Faculty from English, Engineering to lead Templeton Institute

Publication Date
Andrew Burkett

Andrew Burkett

Ashok Ramasubramanian

Ashok Ramasubramanian

Two Union College faculty members – one from humanities, one from engineering – have been named to co-lead the Templeton Institute, a strategic initiative to further Union’s signature integration of engineering and computer science with other disciplines, and to support the recruitment of women to those fields.

Andrew Burkett, associate professor of English, and Ashok Ramasubramanian, professor of mechanical engineering, are the new co-directors of the Templeton Institute of Engineering and Computer Science, as was announced by Michele Angrist, the Stephen J. and Diane K. Ciesinski Dean of the Faculty and Vice President for Academic Affairs.

Burkett will continue in his role as director of the Science, Technology, and Society (STS) Program. Ramasubramanian will also serve as the College’s Dean of Engineering.

“Both colleagues bring valuable experience, expertise and passion to their respective roles,” Angrist said. “Andy and Ashok possess many and complementary strengths that promise to make this a fruitful partnership. I thank them for their willingness to serve and I look forward to working with them to advance the goals of the Templeton Institute.”

The Templeton Institute is made possible by a gift of $51 million from 1980 graduates Rich and Mary Templeton. The gift supports the integration of engineering and computer science with the liberal arts, the recruitment and retention of women pursuing a degree in engineering or computer science, enhancements to the curriculum, faculty development and facilities. Rich Templeton is chair of the board of Texas Instruments.

Burkett has a long record of interdisciplinary work connecting the humanities to the sciences, social sciences, and engineering. In particular, he has collaborated with colleagues across campus around the Digital Humanities. He helped to develop a web-based browser to access the works of William Blake in new ways. He team-taught a course in which students linked the recitation of Romantic poetry with computer visualization techniques.

With a colleague, he led the revisioning of the Science, Technology, and Society Interdisciplinary Studies Program and developed a new team-taught course, “Introduction to Science, Technology, and Society,” which will be the first course offering affiliated with the Templeton Institute this Fall term. He also led the creation of the STS program’s new minor in Digital Studies.

“I am thrilled to have this opportunity to partner with Prof. Ramasubramanian, Dean Angrist and the rest of our TI team,” said Burkett. “I’m particularly excited to collaborate with my colleagues from across campus to explore new research and teaching possibilities for the further integration of Digital Studies at Union. And I am passionate about helping our colleagues to foster interdisciplinary and transdisciplinary approaches that will allow us to think beyond our traditional academic departments and divisions at the College.”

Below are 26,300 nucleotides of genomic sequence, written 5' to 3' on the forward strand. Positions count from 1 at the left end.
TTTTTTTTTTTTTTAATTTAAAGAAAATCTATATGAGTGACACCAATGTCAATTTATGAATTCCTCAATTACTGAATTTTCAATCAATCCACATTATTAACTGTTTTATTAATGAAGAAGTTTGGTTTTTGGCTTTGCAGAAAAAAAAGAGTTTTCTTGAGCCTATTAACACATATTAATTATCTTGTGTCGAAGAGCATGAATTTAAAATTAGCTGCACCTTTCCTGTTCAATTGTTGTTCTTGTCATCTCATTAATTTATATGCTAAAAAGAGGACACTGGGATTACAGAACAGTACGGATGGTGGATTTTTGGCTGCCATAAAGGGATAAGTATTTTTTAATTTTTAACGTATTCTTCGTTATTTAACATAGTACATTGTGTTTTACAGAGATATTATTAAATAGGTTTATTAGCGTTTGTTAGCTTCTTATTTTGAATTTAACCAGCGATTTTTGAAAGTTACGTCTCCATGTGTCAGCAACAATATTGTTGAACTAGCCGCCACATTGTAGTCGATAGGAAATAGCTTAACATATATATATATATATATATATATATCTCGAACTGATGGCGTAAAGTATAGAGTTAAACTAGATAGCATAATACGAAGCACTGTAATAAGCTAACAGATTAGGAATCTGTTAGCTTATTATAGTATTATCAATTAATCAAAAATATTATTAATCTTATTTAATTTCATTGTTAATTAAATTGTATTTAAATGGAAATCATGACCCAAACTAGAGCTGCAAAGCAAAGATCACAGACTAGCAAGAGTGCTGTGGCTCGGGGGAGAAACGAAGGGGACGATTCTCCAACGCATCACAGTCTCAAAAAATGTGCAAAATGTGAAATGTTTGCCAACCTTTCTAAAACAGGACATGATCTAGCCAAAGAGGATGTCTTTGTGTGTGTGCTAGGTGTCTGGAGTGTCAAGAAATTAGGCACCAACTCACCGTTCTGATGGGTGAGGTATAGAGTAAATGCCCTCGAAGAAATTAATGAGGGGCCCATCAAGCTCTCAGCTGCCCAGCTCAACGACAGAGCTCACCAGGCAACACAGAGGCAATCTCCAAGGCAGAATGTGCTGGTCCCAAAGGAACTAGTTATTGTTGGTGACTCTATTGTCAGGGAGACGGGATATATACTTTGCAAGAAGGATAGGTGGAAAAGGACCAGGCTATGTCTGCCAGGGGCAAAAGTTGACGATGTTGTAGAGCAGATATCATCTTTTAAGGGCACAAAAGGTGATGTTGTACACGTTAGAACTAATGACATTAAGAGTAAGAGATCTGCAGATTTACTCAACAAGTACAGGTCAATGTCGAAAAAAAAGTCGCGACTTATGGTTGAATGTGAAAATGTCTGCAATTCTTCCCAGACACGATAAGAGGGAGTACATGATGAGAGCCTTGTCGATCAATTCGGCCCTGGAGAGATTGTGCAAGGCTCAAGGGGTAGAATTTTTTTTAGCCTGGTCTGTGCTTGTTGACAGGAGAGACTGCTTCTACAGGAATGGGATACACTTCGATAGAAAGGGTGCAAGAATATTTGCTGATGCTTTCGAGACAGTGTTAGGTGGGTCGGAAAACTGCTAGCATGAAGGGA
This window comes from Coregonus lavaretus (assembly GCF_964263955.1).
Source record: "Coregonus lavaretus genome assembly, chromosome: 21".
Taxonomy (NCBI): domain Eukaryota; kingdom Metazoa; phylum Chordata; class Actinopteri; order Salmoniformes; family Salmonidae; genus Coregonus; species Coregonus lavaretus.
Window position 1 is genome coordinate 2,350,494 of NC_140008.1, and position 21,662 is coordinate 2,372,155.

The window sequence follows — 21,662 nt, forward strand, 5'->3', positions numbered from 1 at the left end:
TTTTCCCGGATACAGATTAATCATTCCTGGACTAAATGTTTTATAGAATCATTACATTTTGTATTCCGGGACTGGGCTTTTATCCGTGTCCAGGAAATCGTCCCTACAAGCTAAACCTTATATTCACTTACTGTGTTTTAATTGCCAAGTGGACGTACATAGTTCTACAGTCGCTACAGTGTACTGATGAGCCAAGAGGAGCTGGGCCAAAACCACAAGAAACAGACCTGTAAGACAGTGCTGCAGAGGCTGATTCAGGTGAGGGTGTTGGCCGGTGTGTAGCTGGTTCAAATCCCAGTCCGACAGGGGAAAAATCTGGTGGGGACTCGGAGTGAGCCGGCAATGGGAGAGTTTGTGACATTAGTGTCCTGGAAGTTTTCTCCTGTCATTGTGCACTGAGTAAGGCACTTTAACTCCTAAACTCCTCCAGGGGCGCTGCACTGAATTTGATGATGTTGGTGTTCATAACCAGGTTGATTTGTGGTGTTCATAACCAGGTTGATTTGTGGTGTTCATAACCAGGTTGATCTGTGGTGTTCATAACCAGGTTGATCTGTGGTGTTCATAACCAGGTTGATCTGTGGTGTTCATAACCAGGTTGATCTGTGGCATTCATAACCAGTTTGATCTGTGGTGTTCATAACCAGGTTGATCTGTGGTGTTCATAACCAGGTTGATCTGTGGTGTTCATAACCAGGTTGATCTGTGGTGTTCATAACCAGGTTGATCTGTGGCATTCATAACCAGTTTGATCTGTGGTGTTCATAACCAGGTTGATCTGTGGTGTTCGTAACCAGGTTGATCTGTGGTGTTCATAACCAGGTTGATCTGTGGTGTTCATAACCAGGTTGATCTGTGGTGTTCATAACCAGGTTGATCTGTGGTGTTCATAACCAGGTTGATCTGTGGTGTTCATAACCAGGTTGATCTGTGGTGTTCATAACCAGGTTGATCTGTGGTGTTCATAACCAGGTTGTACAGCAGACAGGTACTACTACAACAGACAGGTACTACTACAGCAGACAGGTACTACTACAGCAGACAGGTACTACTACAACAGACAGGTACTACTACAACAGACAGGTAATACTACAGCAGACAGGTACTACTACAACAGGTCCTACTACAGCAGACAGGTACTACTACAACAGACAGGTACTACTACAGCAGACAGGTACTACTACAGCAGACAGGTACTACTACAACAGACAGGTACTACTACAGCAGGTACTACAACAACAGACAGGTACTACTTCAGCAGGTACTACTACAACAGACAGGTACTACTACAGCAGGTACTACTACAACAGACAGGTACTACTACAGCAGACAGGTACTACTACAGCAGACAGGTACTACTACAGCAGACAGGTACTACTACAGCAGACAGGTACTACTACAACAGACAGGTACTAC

Ramasubramanian’s background includes graduate training in electrical, mechanical and biomedical engineering. His research at Union has been supported by grants from the National Institutes of Health and the National Science Foundation.

In addition to his interest in integrating engineering with the liberal arts, he has a strong passion for biodiversity and conservation. Committed to supporting underrepresented students in STEM, he has worked with the STEP and Rise High programs to bring local youth to his lab. He has served as advisor to several of Union’s engineering competition teams. He serves on the boards of two local non-profits: the Boys & Girls Club of Schenectady and the Mohawk Hudson Land Conservancy. He also serves on the Conservation Advisory Council in the Town of Niskayuna.

“I look forward eagerly to working with Prof. Burkett, Dean Angrist and outgoing Associate Dean Jennifer Currey,” Ramasubramanian said. “I am a strong believer in bringing liberal arts and engineering together. This integration is not only excellent preparation for the students, but it is also extremely beneficial to the teachers involved.”

Angrist acknowledged the work of Jennifer Currey, associate professor of electrical, computer and biomedical engineering, who has served as Associate Director and Director of the Templeton Institute and leader of key planning and steering committees associated with the broader Engineering & Computer Science Initiative. “It is not an exaggeration to say that Jenn has been the single most impactful campus leader driving, ideating and organizing the Templeton Initiative to this point,” Angrist said.

“The Templeton Institute promises to have a transformative effect in blurring the traditional boundaries that for too long have separated disciplines of learning, in so doing, enhancing what a Union education will mean for future generations of students” Angrist said. “It will also play a vital role in making STEM more accessible to underrepresented students. I look forward to the leadership of Profs. Burkett and Ramasubramanian and the future of the Templeton Institute.”